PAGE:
Genetics and hormones largely influence fibroids and their growth. Estrogen and progesterone imbalance affect fibroid growth. When hormone production slows down during menopause, these fibroids usually shrink. “Family history, age and race are the other factors which could place a woman at a higher risk of developing them,” explains the obstetrician.


Symptoms depend on the size and site of the fibroid. Only about 30% of women with fibroids will have symptoms and the majority will be asymptomatic (not showing symptoms). “Some fibroids are so small and are of a size of a shirt button that they will go unnoticed and won’t cause any harm, while others grow in big masses and can affect the uterus and adjacent structures causing symptoms.”

If a fibroid is found inside the uterus or the uterine cavity, it could affect the menstrual cycle resulting in pain during menstruation, heavy periods and spotting (bleeding in between two cycles). “If a fibroid is found in a woman close to menopause and if it is not causing any menstrual or pressure symptoms, we usually wait until she reaches menopause without intervening because with low estrogen, the fibroids will naturally shrink.”


Diagnosis is largely an incidental or accidental finding during a clinical examination. “During a routine pelvic exam a doctor may suspect fibroids if the shape of the uterus feels irregular or unusually large. Fibroids are also diagnosed during pregnancy when routine scans are done.”


Treatment too depends on the age of the woman, size and site of the fibroid. The growth of most of the fibroids is very slow, usually about half a centimeter in two years, explains Dr. Fernando. “However, if the growth is very rapid within a short time, it could be worrying and we need to intervene to remove it.”

Although not a very common presentation, severe backache could also be a symptom of fibroids. “Some women with fibroids could also be anemic due to increased menstrual blood loss and in such instances, we address anemia as well.”

Fibroids are treated symptomatically. If a fibroid is found to be causing pain, heavy menstrual flow or pressure on other organs such as the bladder for example, (causing frequent urges to urinate or inability to control urine) investigations will be done to determine the best mode of treatment. “Treatment could be either with oral medication or surgery depending on the severity of each case.”

Fibroids and pregnancy

If fibroids larger than five centimeters are found in a woman before her pregnancy, they are usually surgically removed to avoid complications during pregnancy. During pregnancy, the blood supply to the womb is increased, hence removal of fibroids is very risky and is postponed until after the delivery. “After a pregnancy the hormone levels and the blood supply become less and the fibroids too tend to become smaller. There had been maternal deaths when trying to remove fibroids during cesarean operations because of the inability to control the heavy bleeding,” says the consultant.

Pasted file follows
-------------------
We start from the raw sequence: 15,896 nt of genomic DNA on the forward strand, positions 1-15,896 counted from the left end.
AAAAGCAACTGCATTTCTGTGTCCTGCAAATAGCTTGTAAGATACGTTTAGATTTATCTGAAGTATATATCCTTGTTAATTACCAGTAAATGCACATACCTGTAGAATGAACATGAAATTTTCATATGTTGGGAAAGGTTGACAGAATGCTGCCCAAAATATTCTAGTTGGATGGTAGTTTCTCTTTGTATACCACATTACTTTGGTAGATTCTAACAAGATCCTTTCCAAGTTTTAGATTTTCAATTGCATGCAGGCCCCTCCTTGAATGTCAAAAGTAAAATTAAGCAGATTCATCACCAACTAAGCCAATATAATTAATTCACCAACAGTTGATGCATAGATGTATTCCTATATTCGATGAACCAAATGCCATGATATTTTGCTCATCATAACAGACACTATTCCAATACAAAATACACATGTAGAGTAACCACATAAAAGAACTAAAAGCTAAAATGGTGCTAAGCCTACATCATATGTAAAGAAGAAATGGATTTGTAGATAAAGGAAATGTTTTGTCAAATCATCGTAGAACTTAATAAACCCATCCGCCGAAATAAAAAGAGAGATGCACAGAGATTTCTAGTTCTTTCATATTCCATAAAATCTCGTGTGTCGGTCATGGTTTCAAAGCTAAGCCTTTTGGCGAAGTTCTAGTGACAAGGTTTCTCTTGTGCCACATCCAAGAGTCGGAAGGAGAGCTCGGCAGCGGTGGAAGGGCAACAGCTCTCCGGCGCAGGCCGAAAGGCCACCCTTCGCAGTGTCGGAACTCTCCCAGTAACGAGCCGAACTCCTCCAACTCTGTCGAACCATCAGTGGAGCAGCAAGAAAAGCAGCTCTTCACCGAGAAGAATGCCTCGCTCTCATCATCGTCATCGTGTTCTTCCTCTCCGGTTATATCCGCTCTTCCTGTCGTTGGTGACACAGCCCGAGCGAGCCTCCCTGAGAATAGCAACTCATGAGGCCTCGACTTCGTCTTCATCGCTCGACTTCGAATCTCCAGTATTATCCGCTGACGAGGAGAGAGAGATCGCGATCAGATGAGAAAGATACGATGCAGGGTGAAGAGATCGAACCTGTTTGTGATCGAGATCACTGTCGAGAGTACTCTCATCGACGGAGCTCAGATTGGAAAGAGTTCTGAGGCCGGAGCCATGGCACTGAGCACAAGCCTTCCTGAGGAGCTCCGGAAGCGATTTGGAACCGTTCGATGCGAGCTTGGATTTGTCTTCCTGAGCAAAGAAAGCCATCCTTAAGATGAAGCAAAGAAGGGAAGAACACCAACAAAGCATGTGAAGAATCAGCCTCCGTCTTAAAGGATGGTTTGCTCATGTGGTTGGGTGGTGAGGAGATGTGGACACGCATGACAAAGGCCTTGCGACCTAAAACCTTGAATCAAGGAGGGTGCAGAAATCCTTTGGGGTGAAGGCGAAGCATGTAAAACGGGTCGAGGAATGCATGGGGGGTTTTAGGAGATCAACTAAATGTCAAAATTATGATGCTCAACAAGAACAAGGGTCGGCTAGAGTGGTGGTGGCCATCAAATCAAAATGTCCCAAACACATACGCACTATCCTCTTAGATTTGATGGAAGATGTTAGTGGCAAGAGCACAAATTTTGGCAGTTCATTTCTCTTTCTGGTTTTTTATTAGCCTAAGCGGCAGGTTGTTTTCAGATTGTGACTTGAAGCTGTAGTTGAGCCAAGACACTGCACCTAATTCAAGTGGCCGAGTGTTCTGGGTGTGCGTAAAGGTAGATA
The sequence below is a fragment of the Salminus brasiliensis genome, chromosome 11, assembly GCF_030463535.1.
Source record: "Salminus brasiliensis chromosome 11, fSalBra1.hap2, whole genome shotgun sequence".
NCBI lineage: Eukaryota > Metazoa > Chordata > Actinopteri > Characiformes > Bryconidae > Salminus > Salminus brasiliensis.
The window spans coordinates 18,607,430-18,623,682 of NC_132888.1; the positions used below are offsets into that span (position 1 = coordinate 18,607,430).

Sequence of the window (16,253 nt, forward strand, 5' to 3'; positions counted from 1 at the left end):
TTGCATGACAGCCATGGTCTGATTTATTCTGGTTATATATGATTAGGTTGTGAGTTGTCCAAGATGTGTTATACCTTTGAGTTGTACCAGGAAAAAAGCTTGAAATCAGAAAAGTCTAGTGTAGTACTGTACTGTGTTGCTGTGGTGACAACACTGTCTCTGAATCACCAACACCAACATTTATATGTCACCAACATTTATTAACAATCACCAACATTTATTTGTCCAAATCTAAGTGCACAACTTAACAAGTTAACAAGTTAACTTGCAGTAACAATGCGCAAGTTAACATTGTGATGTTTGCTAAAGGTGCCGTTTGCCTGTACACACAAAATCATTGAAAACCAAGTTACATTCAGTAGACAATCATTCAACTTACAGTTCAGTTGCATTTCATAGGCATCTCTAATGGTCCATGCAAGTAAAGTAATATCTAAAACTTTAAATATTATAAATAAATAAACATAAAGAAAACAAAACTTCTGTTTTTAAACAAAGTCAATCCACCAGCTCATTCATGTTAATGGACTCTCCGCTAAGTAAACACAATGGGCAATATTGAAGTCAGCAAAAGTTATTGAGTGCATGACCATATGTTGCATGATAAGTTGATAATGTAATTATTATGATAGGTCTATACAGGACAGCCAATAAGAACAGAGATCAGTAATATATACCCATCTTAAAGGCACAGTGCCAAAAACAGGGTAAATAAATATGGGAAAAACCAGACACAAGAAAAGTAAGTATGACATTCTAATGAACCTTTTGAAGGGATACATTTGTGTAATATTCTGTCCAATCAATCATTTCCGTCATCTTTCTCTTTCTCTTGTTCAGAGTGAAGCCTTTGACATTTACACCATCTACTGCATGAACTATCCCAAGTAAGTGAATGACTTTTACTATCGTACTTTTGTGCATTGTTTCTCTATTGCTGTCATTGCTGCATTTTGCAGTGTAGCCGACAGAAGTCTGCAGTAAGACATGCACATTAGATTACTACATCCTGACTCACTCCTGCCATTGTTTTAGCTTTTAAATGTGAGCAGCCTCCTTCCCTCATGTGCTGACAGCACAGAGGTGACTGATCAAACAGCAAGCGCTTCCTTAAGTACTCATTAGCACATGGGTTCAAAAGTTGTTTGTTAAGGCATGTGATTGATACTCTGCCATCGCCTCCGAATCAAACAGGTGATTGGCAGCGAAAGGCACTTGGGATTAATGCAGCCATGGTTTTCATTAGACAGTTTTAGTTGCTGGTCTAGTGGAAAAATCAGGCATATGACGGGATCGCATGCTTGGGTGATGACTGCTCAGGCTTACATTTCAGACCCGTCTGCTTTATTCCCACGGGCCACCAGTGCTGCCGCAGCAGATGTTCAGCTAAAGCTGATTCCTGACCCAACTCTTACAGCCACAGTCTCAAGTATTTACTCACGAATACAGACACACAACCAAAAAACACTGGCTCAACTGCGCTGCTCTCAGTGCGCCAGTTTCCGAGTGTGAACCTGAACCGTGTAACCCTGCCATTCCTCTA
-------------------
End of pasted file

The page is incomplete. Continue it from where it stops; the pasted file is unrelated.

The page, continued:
Fibroids can cause foetal growth restrictions and premature labour in some women. The positioning of the baby could also be abnormal in some cases. “If the fibroid is found closer to the uterine cavity, there could be a higher risk of miscarrying and after normal delivery heavy bleeding (post-partum haemorrhage) is also common.

Types of surgery

There are many ways to treat fibroids. The treatment that works best for each woman will depend on symptoms, reproductive plans, age, and the site of fibroids in the womb. “In younger women with reproductive wishes (those who hope to get pregnant in future), we usually remove the fibroids with myomectomy. This type of surgery removes them while retaining the healthy tissue. Myomectomy could be performed in many ways from abdominal surgery to laparoscopy,” remarks Dr. Fernando.

Although several other non-surgical interventions including the latest high intensity focused ultrasound (HIFU) device which was developed for treating uterine fibroid and drugs to shrink fibroids are available in other parts of the world, locally we are still limited to treating fibroids surgically with myomectomy (removal of the fibroid) or hysterectomy (removal of the uterus), says the consultant.

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Life style

Amphibians going extinct in SL at a record pace



by Ifham Nizam

Sri Lanka holds the record for nearly 14 per cent of the amphibian extinctions in the world. In other words, of the 130 amphibian extinctions known to have occurred across the globe, 18 extinctions (14 per cent) have occurred in Sri Lanka, says Dr. Anslem de Silva, widely regarded as the father of Herpetology in the country. Speaking to The Sunday Island, the authors of a news book on amphibians, said that this is one of the highest number of amphibian extinctions known from a single country. Some consider this unusual extinction rate to be largely the result of the loss of nearly 70 per cent of the island’s forest cover. Dr. Anslem de Silva, Co-Chairman, Amphibian Specialist Group, International Union for the Conservation of Nature/Species Survival Commission (IUCN/SSC), together with two academics, Dr. Kanishka Ukuwela, Senior Lecture at Rajarata University, Mihintale who is also associated with IUCN/SSC and Dr. Dillan Chaturanga, Lecture at Ruhuna University, Matara had authored this most comprehensive book on amphibians running to nearly 250 pages released last week. The prevalent levels of application of agrochemicals up to few months back, especially in rice fields, and vegetable and tea plantations, have increased over the past three decades. Similarly, the release of untreated industrial wastewater to natural water bodies has intensified. As a consequence, many streams and canals have become highly polluted, they say. The use of pesticides directly decreases the insect population, an important source of food for amphibians. Furthermore, these pollutants can easily make the water in paddy fields and the insects on which the amphibians feed toxic or increase the nitrogen content of the water. The highly permeable skins of amphibians would certainly cause them to be directly affected by these, they add. Amphibian mortality due to road traffic is a widespread problem globally that has been known to be responsible for population reductions and even local extinction in certaininstances. In Sri Lanka, amphibian mortalities due to road traffic are highly prevalent on roads that serve paddy fields, wetlands and forests. Further, they are especially intensified on rainy days when amphibian activity is high, the book explains. Recent studies indicate that amphibian road kills are exacerbated in certain national parks in the country due to increased visitation. According to recent estimates, several thousand amphibians are killed annually due to road traffic.